Judaic Studies curriculum establishedBy Sally Harris
Spectrum Volume 19 Issue 31 - May 22, 1997
The Malcolm and Diane Rosenberg Endowed Program in Judaic Studies has been established at Virginia Tech with a gift of $250,000 from the Rosenbergs, who reside in Roanoke.
Malcolm Rosenberg, who has long been involved in Jewish activities, both in Virginia and in Israel, feels the establishment of such a program will help foster greater understanding between the Jewish and non-Jewish students at Virginia Tech and in Southwest Virginia in general. "The Judaic Studies curriculum," he said, "will be particularly instrumental for the more than 700 Jewish students enrolled at Virginia Tech by enabling them to gain extensive knowledge about their heritage and cultural identity. Additionally, a Judaic Studies program is particularly timely because of the focus on the ever-changing events in the Middle East."
The program was three years in the making, according to David Barzilai, acting director of the program, which is one of Virginia's first comprehensive programs dedicated solely to Judaic Studies. The program is designed to meet the area's need for an institute of learning and scholarship in the various aspects of Judaic studies and to allow Virginia Tech students to obtain a substantial familiarity with the Jewish heritage and culture during their undergraduate years, Barzilai said.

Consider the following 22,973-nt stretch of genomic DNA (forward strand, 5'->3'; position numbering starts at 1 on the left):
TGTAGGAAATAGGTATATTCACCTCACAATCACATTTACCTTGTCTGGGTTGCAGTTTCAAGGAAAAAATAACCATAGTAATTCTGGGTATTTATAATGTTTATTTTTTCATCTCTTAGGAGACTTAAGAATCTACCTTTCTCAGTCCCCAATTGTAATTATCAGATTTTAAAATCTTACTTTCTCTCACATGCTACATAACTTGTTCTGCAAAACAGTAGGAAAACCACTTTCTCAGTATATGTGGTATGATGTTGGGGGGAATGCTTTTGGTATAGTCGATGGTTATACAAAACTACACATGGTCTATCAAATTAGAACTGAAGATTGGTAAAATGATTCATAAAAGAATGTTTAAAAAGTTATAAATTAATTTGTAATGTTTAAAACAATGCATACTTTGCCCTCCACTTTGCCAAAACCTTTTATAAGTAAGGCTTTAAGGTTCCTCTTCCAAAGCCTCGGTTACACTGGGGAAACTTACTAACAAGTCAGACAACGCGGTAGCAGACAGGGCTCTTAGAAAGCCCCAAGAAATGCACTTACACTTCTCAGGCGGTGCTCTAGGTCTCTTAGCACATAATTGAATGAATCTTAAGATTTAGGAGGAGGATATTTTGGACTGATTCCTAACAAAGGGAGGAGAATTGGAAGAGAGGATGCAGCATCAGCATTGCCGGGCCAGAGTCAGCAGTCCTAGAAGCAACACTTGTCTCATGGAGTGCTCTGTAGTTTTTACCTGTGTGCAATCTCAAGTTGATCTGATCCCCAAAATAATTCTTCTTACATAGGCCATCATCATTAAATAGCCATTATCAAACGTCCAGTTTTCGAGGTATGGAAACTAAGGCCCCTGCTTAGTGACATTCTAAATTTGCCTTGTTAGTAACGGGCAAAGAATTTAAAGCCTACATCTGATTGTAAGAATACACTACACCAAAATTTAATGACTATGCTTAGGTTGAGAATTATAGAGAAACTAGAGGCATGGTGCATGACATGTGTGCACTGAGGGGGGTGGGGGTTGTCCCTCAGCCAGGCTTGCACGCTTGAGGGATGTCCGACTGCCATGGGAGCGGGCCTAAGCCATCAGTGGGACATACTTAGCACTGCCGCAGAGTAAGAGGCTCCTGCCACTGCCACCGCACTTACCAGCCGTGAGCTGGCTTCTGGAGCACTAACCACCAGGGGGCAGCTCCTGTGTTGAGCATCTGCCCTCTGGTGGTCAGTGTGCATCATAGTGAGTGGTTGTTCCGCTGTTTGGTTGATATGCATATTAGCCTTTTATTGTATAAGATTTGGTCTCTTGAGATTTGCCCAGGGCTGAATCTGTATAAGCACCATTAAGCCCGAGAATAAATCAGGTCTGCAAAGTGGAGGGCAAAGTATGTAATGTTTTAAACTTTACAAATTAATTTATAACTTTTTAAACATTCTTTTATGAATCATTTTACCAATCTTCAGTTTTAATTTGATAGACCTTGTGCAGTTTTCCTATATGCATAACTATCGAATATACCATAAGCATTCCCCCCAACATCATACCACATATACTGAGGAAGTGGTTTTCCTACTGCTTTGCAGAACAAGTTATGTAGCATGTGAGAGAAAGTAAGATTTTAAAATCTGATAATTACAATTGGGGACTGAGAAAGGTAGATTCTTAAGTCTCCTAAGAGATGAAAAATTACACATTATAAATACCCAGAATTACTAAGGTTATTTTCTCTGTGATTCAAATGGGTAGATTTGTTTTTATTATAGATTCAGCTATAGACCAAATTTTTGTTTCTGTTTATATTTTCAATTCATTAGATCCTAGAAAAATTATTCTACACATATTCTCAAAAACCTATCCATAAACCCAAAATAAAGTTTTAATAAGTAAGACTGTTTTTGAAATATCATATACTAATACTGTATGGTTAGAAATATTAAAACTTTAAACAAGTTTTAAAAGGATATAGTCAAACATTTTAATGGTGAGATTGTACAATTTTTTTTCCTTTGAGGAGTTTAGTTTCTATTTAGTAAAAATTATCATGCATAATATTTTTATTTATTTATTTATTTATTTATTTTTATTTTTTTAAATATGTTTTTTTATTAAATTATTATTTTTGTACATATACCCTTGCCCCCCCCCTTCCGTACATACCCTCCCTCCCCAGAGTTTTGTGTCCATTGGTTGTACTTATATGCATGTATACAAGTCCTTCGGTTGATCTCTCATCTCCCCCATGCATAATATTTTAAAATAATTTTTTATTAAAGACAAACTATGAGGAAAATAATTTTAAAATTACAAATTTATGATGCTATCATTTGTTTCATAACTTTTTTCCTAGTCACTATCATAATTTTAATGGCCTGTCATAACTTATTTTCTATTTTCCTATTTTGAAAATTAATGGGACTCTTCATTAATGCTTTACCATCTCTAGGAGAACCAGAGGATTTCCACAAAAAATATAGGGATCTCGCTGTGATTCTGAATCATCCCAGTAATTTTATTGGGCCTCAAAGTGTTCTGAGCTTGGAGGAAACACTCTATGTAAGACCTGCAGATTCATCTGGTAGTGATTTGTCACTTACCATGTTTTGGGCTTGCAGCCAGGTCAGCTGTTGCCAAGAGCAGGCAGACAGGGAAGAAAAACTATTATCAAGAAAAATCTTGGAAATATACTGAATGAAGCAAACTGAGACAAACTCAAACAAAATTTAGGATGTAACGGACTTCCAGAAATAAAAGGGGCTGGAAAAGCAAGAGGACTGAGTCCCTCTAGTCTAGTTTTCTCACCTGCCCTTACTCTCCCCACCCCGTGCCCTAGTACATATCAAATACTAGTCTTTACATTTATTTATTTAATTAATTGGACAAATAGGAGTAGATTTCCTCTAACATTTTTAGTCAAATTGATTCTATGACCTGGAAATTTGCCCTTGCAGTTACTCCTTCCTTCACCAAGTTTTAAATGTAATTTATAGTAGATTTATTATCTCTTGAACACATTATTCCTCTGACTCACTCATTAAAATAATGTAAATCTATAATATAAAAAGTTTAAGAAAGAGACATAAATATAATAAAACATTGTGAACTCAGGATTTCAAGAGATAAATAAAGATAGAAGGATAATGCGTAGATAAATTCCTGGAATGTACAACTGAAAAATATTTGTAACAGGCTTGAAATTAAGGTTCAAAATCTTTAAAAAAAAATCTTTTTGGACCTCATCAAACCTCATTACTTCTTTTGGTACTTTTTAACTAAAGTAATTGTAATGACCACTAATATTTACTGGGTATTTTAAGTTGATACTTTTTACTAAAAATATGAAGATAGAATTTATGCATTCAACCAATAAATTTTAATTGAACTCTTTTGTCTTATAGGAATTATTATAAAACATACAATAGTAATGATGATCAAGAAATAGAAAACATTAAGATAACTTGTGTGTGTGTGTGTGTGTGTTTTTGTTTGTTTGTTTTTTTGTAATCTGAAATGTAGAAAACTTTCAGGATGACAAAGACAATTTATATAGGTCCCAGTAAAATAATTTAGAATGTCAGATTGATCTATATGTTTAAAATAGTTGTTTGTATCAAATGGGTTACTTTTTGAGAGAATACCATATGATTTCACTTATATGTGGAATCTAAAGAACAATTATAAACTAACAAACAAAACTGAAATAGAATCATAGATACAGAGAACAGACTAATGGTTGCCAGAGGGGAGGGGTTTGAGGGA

For the past three years, Barzilai has been offering courses on the Holocaust, on the Jewish heritage and culture, and on the politics and history of Israel. In addition to the Rosenbergs' support during the years, Barzilai credits, among others, the Blacksburg and Roanoke Jewish Community for the spiritual encouragement and material support they gave the initiative in that time.
"During these years, the program served a growing number of students," he said. "This year, more than 100 students benefitted from these courses."
In the next few months, Barzilai, with the help of the program's advisory committee, will complete the curriculum and establish the procedures for offering a minor in Judaic Studies.
"We plan, as well, to enrich the quality of life for the students at Virginia Tech with spiritual, cultural, and intellectual events," Barzilai said. "In this spirit, we started with an evening of Jewish music, a forum of guest lecturers, and commemorations of the Kristallnact and the Holocaust."
Events already held include a talk on "Auschwitz; A Survivor's Story" by John Marek and "Songs and Lives: The Art of Spiritual Resistance," an evening featuring the Audubon Quartet and friends. That program included performances of music composed by people in concentration camps, particularly Theresienstadt, presentations of poetry written by children and adults in those camps, and the telling of stories of lives transcending the Holocaust.
The new Judaic Studies program will include continued organized visits to the Holocaust Memorial Museum in Washington.
"Finally," Barzilai said, "we plan a student-exchange program with the Hebrew University in Jerusalem." He hopes the first delegation from Virginia Tech will travel to Jerusalem in the summer of 1998.